Ben Okoth, 45, was born and raised in Kibera, the largest urban slum in Africa, situated just outside of Nairobi, Kenya’s capital. Over the years, he has encountered many non-governmental organisations (NGOs) working to improve the plight of the poor who live here.
Jane Njeri from the semi-arid lower Mukurweini district in Kenya’s Central Province has taken to boiling wild roots to feed her five children.
In early January 2008, during the violence that rocked Kenya after disputed general elections, a man knocked at Lucia Wakonyo’s gate at Mathare Valley, in the sprawling Mathare slum.
Yohamin Kesete, 32, and her six children live in Dollo Ado, a pastoralist community in Ethiopia’s drought-stricken Somali Region. But this is not where you will always find them.
With its two-trillion-dollar economy, recent discoveries of billions of dollars worth of minerals and oil, and the number of investment opportunities it has to offer global players, Africa is slowly shedding its image as a development burden.
Controversy and confusion have marked Kenya’s transition from analogue to digital television in keeping with the 2015 International Telecommunication Union deadline when all analogue signal transmission will cease.
Thanks to antiretroviral drugs, HIV-positive children can now live to adulthood. Yet a significant number of children living with HIV in Kenya will die due to delay in receiving anti-retroviral drugs (ARVs), inconsistent use of ARVs or, simply, no ARVs.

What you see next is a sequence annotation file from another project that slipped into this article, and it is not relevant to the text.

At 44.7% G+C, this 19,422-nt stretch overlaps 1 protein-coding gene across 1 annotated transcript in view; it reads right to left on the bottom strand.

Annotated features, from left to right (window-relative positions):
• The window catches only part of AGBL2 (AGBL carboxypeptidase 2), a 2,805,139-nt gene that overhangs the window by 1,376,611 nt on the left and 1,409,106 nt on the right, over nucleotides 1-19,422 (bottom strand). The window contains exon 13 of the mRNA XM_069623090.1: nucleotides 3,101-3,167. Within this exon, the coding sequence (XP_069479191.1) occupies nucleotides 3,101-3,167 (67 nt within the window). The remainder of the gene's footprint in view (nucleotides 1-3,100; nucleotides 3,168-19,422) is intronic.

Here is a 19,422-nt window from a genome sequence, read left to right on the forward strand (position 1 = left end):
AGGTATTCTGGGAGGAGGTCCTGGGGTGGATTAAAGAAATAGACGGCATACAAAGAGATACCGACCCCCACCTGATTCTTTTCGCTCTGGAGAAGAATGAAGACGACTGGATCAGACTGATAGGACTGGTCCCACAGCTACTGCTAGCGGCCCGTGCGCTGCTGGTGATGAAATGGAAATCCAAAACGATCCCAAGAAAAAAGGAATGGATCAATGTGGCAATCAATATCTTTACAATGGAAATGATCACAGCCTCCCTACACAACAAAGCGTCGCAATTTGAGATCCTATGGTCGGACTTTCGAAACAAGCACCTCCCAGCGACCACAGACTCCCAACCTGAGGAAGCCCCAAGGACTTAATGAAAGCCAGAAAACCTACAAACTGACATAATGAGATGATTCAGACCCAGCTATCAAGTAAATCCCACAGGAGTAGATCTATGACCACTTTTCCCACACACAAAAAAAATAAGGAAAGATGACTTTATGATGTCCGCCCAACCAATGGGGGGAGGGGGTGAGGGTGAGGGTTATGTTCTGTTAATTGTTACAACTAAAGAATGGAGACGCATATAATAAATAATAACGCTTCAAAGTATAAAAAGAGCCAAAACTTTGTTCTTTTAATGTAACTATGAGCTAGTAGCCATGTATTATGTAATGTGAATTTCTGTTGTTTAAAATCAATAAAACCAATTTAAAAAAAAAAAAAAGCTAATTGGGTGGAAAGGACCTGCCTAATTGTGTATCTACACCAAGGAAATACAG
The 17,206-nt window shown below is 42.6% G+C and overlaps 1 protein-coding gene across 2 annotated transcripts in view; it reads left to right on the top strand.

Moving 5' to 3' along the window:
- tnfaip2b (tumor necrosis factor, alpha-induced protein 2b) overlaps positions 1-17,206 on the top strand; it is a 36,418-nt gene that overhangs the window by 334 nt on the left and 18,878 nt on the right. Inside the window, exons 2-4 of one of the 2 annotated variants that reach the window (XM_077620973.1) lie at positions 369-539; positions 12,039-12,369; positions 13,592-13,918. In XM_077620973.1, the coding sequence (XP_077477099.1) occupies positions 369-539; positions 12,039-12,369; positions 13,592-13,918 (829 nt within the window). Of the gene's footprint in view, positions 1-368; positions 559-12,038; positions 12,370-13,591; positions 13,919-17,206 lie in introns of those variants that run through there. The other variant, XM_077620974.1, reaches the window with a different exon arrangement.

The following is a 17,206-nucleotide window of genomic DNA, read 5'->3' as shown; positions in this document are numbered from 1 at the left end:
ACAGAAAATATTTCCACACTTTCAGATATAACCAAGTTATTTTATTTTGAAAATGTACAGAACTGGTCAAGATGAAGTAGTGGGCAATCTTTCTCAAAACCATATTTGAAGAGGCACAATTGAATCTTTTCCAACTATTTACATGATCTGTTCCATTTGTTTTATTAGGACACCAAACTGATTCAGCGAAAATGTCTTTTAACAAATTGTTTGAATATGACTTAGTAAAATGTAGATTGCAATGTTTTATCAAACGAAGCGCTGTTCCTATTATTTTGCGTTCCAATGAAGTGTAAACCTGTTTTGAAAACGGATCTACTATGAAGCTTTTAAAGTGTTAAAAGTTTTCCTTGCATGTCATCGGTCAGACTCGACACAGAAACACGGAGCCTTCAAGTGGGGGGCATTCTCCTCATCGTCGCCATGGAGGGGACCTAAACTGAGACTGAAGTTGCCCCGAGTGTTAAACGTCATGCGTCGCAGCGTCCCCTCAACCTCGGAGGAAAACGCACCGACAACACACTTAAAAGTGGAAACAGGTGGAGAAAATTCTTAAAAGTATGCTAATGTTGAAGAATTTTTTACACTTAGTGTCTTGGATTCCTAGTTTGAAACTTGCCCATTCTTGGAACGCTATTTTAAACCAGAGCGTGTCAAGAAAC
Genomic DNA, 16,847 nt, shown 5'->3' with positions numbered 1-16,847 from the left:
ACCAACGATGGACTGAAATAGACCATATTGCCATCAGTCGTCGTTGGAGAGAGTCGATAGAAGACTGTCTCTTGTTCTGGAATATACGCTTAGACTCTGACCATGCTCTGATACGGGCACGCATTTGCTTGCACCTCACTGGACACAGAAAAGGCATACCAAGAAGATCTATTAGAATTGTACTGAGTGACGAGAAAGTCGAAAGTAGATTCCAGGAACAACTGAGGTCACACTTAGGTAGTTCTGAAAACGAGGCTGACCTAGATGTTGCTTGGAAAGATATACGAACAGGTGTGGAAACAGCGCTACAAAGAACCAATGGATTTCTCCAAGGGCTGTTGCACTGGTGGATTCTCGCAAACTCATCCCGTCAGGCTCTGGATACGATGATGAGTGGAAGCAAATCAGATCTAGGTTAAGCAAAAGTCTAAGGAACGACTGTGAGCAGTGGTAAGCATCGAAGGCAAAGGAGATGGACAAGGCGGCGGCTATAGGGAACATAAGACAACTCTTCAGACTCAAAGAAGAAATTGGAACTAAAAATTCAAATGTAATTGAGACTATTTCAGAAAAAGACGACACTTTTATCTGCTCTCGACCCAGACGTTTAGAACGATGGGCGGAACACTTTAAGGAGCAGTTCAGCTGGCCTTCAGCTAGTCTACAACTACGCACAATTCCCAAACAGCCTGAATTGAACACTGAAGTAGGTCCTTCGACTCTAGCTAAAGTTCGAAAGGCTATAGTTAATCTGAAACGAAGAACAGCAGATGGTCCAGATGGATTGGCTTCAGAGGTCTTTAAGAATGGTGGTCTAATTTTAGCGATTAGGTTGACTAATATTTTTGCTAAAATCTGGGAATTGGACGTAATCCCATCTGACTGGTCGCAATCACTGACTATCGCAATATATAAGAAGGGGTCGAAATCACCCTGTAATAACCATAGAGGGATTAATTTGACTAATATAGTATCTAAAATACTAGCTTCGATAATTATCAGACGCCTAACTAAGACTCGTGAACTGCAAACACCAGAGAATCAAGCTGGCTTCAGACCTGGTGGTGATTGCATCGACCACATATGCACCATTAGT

Controversy continues to brew here over ownership of the land under Kibera slum, one of Africa’s largest.
is facing its greatest challenge as weather patterns are starting to significantly affect food production. And experts are blaming the low adaptive capacity of the farming sector on an excess of policy and institutional frameworks that are silent on both climate change and agriculture.
“That is the sound I love the most in the whole world,” Hussein Ahmed says as the bells tied to his cattle begin clinking as they return home. Ahmed, a pastoralist in Marsabit district in arid and semi-arid northern Kenya, lost all his animals in 2011 during one of the worst droughts in the region for over 60 years.
Wambui Karunyu, 72, and her seven-year-old grandson are the only surviving members of their immediate family. Karunyu’s husband and five children all succumbed to the hardships of living in the semi-arid area of lower Mukurweini district in central Kenya.
Somali militia groups are beginning to operate in Kenya’s remote and arid North Eastern Province, an area that borders southern Somalia – a former stronghold of the extremist group Al-Shabaab.
Ali Hassan Gitonga, 33, a recent convert to Islam from the Meru community in Kenya’s Eastern Province, is said to have travelled to Somalia for training with Al-Shabaab in 2011. He is under arrest for alleged involvement in the Sep. 21 Westgate Mall terror attack in Nairobi.
As Kenya’s deputy president William Ruto and co-accused journalist Joshua Sang resumed their trial for crimes against humanity at the International Criminal Court (ICC) on Tuesday, Sept. 17, many in this East African nation were debating if the trial will continue to its end as four more witnesses withdrew from testifying on Sept. 15.
For decades Zakayo Ekeno has walked Turkana County’s arid land, herding his livestock, and his father’s before that. Yet nothing about the persistently drought-stricken land in northern Kenya could have given him an indication of the wealth beneath it.